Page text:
Very well thought out article Tom. The reaction of some fans will certainly be like the ones above.However, everyone knows that Toyotas are built in the U.S. so this move by Gibbs should’nt be viewed as treason.Dig into global business practices and you will find that very little of what you think you know about who owns what company, and where money goes is accurate. The one over riding point in all of this is winning. And that’s why i became a fan of Tony Stewart in the first place.The Gibbs team and it’s drivers simply want to insure that they have the best possible chance of winning.I can’t fault them for that.
Does anyone have a thought on this? Did Kyle Bush open his big mouth where he shouldn’t have in announcing to the world Gibbs was going with Ying Yang, or did Gibbs tell him to leak the story? Does JGR now realize they have a loose cannon on deck in KB?
I found this post somewhere out on the web… thought I should send it in light of your Tony bashing. The percentage may be off… only slightly…
“MORONS…. TOYOTA IS MORE AMERICAN THAN ANY OF THE TRAITORS WITHIN THE BIG 3… 96% of every element of Toyota’s sold in the US are both manufactured and built in the US… jobs people… FOR GOD SAKES JOBS… morons.. idiot morons… Who cares if it is Union.. Union is not American… American is American… Union is Union…Toyota does not offshore the domestic US operations… ask GM, FORD AND CHRYSLER/DODGE and the UAW if they can say the same… THEY CANNOT… they are traitors in the worst possible way and have given away our country’s industrial manufacturing base to the likes of Toyota (the very company these union pansies are whining about) who have actually taken the American workers seriously enough to keep them employed, deal with higher salaried individuals in the US (not rewarding mediocrity with union secured jobs) and still… STILL kick the US manufacturers tail ends… I am a Tony fan, a Gibbs fan and the shock value of the change was major, but I have a brain, and several graduate degrees and because I did not sit back, drink beer with the buds on Friday nights, revel in the myth of the glory days of high school… Interestingly, I also know the world isn’t flat as well… Get over it and do your homework. Moron. “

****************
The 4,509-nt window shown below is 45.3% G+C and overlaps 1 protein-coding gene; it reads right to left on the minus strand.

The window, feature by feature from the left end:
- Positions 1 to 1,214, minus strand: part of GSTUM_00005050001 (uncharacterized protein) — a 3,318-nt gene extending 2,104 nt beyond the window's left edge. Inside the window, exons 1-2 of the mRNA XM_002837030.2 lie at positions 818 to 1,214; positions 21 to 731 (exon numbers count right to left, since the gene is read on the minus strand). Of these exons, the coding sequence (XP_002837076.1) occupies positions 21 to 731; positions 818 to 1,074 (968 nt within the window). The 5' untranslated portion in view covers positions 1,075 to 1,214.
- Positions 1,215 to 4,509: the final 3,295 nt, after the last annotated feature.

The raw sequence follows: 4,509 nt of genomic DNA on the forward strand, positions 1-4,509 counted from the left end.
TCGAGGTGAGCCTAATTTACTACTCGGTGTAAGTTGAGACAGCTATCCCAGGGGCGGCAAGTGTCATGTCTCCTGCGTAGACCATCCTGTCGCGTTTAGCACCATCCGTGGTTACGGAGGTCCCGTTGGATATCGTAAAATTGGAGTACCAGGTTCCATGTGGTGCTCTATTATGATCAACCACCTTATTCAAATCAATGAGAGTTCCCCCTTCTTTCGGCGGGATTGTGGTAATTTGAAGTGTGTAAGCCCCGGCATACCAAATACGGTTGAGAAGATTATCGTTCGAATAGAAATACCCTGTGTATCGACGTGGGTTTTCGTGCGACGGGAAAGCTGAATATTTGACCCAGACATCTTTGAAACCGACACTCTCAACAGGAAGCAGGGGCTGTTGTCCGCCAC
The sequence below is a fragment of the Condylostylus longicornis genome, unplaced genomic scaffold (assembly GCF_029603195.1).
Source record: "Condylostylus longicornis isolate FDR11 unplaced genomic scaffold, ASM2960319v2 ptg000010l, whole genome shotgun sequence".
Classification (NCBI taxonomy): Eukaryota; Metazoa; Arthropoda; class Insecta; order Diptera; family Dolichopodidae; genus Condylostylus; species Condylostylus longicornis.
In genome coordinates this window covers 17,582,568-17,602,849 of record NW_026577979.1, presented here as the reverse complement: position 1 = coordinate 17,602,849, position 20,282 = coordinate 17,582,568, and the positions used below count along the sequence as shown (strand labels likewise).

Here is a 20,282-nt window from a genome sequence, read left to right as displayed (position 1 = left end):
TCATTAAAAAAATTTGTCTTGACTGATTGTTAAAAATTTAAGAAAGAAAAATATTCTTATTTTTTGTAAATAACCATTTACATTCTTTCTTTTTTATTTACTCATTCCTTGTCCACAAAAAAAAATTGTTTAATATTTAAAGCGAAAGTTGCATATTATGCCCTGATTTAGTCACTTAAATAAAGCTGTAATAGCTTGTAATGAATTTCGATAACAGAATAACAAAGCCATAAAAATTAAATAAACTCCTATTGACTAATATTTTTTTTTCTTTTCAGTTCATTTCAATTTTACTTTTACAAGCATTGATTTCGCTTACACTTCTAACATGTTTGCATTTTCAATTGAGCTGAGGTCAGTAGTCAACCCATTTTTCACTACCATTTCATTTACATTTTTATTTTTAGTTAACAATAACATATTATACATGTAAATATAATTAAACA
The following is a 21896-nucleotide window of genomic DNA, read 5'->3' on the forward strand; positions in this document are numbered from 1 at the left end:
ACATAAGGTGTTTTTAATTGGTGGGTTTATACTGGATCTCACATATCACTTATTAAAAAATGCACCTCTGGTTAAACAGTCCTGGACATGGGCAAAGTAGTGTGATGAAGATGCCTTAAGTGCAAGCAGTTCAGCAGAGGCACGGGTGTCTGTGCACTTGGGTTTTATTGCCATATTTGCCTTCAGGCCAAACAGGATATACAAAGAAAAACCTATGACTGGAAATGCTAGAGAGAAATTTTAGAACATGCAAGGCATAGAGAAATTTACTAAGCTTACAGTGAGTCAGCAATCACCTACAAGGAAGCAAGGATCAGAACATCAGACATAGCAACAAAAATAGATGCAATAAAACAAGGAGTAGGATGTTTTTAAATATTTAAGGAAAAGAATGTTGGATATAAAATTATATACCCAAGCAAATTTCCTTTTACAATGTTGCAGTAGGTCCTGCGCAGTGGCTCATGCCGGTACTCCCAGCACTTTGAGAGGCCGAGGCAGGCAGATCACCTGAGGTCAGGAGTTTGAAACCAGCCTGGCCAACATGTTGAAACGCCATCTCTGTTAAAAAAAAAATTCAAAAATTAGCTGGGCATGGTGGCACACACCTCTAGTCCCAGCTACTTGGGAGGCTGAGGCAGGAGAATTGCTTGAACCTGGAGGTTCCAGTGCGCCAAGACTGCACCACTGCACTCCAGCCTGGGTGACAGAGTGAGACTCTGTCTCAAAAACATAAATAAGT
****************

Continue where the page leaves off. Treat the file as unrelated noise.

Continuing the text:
Way to go steve, let someone else speak for you, mostly because you can’t. Now you may be a bleeding heart liberal, but the Toyota builders killed to of my uncles and I will NEVER forget or forgive or support anyone who does….They are traitors!!